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Tiger Cub leads hike up White Cap
RUMFORD/ANDOVER- Heavy rains left water cascading down the ledge-lined trail of White Cap Mountain recently, but that didn’t deter Colby Frisbie from wanting to join his mom and friends on a gorgeous morning hike. Besides, by participating, Colby could receive his Outdoor Activity Award and come one step closer to receiving his Leave No Trace Awareness Award in his local Tiger Cub Scout Troop 580.
“I love it,” yelled an excited Colby as he lead the way up the first section of steep, wide trail. “We’re not there yet, right? Because this is so cool. Mom, can I sit and get a drink for a minute?”
Colby was on his first hike up White Cap Mountain, loving every minute of it, pointing to various features of the trail and chattering away like the chipmunks in the forest. He even found the perfect walking stick for this reporter.
Colby has been on hikes before, but this one was special. He was the leader of three women and was enjoying helping us over streams, encouraging us to run barefoot in the water that submerged the trail and picking the wild blueberries near the summit. Not to mention, taking a look at every pile of animal feces littering the trail and trying to identify it.
As a member of the scouts, each child is expected to follow their handbook and complete the tasks within to better prepare themselves to become a responsible citizen. Colby needed to participate in a nature hike in his local area and observe nature to complete his Outdoor Activity assignment and he needed to begin his first of three outings to practice the frontcountry guidelines to Leave No Trace.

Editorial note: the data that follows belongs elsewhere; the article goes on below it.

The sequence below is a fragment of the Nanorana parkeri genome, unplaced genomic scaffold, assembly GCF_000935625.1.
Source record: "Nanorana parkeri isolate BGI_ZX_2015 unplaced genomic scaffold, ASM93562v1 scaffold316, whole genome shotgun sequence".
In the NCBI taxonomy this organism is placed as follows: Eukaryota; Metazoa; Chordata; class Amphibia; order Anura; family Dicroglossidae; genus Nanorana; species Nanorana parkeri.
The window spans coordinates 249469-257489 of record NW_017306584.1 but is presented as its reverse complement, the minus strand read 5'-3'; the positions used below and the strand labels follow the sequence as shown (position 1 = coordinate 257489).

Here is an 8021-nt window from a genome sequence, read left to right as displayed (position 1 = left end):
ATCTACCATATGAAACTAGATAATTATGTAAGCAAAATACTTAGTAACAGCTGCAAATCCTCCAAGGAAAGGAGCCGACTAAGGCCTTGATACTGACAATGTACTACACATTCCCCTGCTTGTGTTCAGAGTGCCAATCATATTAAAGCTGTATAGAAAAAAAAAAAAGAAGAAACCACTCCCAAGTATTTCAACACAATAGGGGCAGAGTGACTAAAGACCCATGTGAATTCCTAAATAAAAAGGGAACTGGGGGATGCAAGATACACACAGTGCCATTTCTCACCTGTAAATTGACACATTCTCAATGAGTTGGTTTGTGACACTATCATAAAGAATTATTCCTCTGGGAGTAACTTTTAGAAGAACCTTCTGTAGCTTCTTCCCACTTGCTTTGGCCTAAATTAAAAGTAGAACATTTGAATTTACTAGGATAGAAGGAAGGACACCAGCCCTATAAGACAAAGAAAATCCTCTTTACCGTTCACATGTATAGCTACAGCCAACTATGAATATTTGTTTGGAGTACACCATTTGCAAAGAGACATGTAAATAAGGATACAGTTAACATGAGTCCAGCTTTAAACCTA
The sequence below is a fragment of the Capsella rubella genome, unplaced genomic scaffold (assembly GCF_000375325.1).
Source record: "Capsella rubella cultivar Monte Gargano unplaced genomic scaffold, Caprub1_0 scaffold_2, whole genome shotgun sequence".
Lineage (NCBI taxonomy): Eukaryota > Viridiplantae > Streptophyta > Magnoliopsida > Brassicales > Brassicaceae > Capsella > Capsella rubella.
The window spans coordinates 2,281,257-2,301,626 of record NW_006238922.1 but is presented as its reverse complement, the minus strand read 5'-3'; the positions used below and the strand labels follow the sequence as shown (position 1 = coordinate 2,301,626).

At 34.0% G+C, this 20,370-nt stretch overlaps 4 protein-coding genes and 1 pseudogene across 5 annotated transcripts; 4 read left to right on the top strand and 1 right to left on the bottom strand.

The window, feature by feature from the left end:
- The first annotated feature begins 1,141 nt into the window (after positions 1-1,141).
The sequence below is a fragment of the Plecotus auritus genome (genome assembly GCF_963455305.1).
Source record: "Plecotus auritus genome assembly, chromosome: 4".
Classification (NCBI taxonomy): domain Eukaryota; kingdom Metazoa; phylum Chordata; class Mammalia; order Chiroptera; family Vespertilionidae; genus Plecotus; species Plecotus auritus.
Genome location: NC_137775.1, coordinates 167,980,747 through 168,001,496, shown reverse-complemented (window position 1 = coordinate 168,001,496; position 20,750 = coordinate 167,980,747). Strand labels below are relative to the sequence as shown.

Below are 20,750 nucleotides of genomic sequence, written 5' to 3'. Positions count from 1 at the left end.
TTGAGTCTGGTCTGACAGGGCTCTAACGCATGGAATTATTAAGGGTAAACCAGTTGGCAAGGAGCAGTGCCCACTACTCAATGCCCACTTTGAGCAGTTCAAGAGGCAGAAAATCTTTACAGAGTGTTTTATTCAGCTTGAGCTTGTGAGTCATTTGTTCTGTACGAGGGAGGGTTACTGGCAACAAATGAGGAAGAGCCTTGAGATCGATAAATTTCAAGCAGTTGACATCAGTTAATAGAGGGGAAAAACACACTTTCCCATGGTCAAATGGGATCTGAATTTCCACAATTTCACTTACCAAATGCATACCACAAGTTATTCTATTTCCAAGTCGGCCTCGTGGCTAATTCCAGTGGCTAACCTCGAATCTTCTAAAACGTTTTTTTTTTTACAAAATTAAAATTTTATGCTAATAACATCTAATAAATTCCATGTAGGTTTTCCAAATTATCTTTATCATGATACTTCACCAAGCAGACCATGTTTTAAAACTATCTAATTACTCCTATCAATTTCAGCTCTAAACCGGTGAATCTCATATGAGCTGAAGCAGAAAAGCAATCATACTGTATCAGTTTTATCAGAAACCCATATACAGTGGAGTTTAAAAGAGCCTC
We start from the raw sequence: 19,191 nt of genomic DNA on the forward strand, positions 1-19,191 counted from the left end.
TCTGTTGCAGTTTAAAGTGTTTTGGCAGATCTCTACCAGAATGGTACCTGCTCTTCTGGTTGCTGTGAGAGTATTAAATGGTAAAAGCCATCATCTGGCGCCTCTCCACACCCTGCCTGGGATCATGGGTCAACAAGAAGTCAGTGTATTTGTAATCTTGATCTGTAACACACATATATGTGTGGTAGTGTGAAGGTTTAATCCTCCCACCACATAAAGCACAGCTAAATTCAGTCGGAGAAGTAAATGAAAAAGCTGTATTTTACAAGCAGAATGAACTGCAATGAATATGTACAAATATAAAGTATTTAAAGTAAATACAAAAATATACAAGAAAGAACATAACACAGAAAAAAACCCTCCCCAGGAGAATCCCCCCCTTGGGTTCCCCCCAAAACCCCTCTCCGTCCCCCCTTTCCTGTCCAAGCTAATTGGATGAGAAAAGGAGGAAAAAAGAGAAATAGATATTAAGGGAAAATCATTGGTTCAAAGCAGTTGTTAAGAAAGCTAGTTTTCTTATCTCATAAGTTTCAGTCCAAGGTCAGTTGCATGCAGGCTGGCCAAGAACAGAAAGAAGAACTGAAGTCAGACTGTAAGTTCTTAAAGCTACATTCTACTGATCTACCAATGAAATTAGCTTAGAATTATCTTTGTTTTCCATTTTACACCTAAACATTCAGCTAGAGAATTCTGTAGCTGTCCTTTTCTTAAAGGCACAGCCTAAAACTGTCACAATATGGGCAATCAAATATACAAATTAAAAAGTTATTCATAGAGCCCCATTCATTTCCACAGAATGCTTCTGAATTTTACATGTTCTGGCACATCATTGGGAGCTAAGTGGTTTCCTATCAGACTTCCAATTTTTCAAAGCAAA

As Colby made his way up the trail he learned how to safely follow the trail markings, which came in the form of orange ribbons or stone cairns set out by the Mahoosuc Land Trust and other groups responsible for trail maintenance.
White Cap has a well-maintained, well-respected trail, and the little trash we did find, was picked up and disposed of properly. Colby was sure to pick up sticks and branches in the way and toss them to the side, but was also very careful not to trample the tender ground coverings.
Colby felt the soft, white-green plant that is reindeer moss and learned that it is a slow-growing lichen and can take up to 30 years to regrow if it’s trampled down.
With the trail being saturated in various places due to the recent heavy rains Colby led our small group barefoot over the rocks and through the moist patches of moss.
As we made our way to the top and the views became more visible, Colby realized he would see the Record Hill wind towers that he had recently toured, as well as the Spruce Mountain towers in Woodstock.
“This is the coolest day ever! Mom, isn’t this the greatest!”
Colby was ecstatic to be at the top, even though we never heard a complaint out of him the whole way. He was anxious and anticipating the whole adventure.
Once on top, we sat for some lunch and Colby made an exciting phone call to his dad and brother back at home. He couldn’t wait to share with them all the fun he was having and that he wished they would have been able to join him.
“You put Colby in the outdoors and he’s happy,” noted mom, Sandra. “He’s definitely a happy camper today.”
During our descent to the parking lot it was obvious that Colby was getting a little weary, but his excitement never wavered. He requested of his mom, “When we get home can I lay in your bed and rest?”
Definitely a well-earned award for this young man’s morning of a two-mile hike to the summit and making it the two miles back without so much as a complaint.
To learn more about how your child can become a scout, please contact Cubmaster Dan Bernard by calling 418-8560 or email email@example.com.
There will be a recruiting night held at the Rumford American Legion on September 17 beginning at 6 p.m.